Gratitude is simple, like turkey and pumpkin pie, and it is the same now as it was in yesteryears. Biblically, we are commanded to give thanks in all circumstances. Period. There are no qualifiers, no ceremonies to perform, no special prayer to pray, no specifications, instructions, or complicated user manual. Just the command to give thanks. “Rejoice always, pray without ceasing, give thanks in all circumstances; for this is the will of God in Christ Jesus for you.” (1 Thess. 5:16-18) Not just to give thanks when the table is laden with food and my needs have been met. Not just when I am comfortable and making as much money as I think I need. Not just when I’m certain of where I’m going and what I’m doing and I’ve got everything under control. Not just when my vehicle is reliable and my relationships are enjoyable. Not just when life is good and I feel admired and needed. My gratitude can’t be put on hold until I’m married and living the life I thought I’d be living by the time I turned 27. I can’t put my gratitude on hold until medical bills are paid, my savings reaches a certain amount, and I feel like things are going the way they should be. My gratitude cannot be conditional. If it is…then it isn’t gratitude. It is simply a reasonable response to a good thing. But my gratitude has to be forthcoming when I am hungry, tired, and grouchy after a long day of work, and still have to fill up my fuel tank on the way home and it is 20 degrees, dark, and the wind is whipping. My gratitude has to be forthcoming when I am uncomfortable and feel sheepish because I’m not doing what most 27-year-olds do with their life and I kind of wonder if I missed something. My gratitude has to be forthcoming when I feel like I’ve failed and when I know that I’ve failed. When I don’t know where I’m going or what I’m doing and life feels out of control. When I feel belittled and unnecessary, depressed and anxious. When my vehicle is unreliable, my relationships are discordant, when life feels like a drag. When I’m still single at 27, and those little dreams I thought for sure would be reality by this time just aren’t coming true. When I’ve got medical bills, taxes to pay, and a bank account that isn’t as full as it seems like it should be. We each have those little things that pile up like grime on a window, obscuring and complicating our sight, those things that eat into our joy and nag our hearts, turning our thoughts away from Christ. We have to intentionally turn our thoughts to Him, trust Him, and then give thanks.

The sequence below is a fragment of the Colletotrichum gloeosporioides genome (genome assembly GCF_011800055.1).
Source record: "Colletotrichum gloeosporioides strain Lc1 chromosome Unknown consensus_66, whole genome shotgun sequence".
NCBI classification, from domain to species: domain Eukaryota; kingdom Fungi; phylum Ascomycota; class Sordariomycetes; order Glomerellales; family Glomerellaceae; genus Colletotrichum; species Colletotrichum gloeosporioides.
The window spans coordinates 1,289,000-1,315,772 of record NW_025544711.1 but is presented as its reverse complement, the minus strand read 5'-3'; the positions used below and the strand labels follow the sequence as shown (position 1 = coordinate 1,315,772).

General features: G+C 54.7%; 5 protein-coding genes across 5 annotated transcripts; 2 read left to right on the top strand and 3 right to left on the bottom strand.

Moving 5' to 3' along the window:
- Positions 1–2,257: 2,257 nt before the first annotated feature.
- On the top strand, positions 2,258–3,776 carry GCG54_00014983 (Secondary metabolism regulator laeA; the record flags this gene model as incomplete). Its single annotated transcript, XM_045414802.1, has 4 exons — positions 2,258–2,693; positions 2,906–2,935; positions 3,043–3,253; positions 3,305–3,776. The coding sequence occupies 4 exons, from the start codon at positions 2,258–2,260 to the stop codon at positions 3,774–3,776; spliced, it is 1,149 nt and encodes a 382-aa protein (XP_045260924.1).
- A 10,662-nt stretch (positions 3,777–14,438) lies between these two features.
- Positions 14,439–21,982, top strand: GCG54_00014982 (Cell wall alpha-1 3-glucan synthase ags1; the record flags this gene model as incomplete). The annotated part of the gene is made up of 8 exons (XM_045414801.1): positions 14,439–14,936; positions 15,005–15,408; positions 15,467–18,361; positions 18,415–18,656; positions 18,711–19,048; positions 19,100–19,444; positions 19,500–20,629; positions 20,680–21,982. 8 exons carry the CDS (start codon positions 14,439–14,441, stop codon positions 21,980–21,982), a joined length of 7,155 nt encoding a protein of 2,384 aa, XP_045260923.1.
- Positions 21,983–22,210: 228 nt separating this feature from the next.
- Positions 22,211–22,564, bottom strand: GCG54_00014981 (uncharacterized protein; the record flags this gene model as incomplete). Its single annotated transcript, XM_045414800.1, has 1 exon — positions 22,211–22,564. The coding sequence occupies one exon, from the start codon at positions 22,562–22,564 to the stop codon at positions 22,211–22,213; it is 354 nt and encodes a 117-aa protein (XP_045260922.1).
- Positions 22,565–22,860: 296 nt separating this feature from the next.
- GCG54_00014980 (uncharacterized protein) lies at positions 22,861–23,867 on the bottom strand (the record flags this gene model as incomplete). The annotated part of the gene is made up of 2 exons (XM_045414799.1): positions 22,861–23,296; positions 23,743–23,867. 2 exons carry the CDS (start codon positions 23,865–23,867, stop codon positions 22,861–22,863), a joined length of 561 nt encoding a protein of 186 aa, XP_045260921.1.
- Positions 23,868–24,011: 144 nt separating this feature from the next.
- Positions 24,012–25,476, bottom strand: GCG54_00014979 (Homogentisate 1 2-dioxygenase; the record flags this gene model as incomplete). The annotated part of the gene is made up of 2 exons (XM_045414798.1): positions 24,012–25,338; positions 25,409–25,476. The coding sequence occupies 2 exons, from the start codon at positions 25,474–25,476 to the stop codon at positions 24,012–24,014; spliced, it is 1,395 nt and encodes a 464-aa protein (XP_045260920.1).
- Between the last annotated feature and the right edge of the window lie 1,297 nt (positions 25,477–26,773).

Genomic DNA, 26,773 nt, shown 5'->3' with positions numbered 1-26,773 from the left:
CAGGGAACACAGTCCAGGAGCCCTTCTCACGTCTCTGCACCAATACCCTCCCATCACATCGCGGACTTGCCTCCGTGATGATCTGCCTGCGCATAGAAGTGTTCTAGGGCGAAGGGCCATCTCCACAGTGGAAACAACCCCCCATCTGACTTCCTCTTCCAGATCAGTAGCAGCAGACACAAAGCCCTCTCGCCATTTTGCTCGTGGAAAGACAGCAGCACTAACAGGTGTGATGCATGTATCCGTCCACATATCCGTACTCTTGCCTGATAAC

Luke 16:10 says, “One who is faithful in a very little is also faithful in much.” I think we can also say that one who gives thanks in very little also gives thanks in much. We cultivate a heart attitude of thankfulness by thanking God even for the mundane, normal, boring, simple things. Those are no less gifts from Him than are the big things – the marriage, the new baby, the new house, the life-saving operation. God is the giver of all good gifts, even the things we think no one wants to hear about when you’re sharing the thing you’re thankful for. I’m thankful for the air we breathe, the ground we walk on, the sky above our heads. I’m thankful for my family. For my church. For my cat sleeping on the arm of the chair. For flannel pajama pants. For hot tea. For my mattress on the floor of the loft bedroom I share with my sister. All of these extras that God didn’t need to create or facilitate, much less to gift to me for my edification and delight. The attitude of gratitude isn’t cultivated by waiting until those obvious moments when it is culturally appropriate to give thanks. Thank God for the glass of water you just drank, the bed you’re looking forward to, the cold cereal you eat for breakfast. Thank God for His sustaining power even in the things we are too callous to think about more than every once in awhile, but by which His power is displayed in ways we can’t even come close to comprehending: the balancing and continuous sustaining of our solar system, the water cycle, our supply of oxygen, gravity. Start with things we, to our shame, too often take for granted. I’m thankful for the gift of salvation. I’m thankful that this life isn’t all that there is. I’m thankful that I know there is a purpose behind all the trials, the major ones, the tragedies, as well as the little niggling trials like sales tax and singleness. I’m thankful that I know and serve and am loved by a sovereign God who loves those who are His, and does all things for their good and His glory. I’m thankful.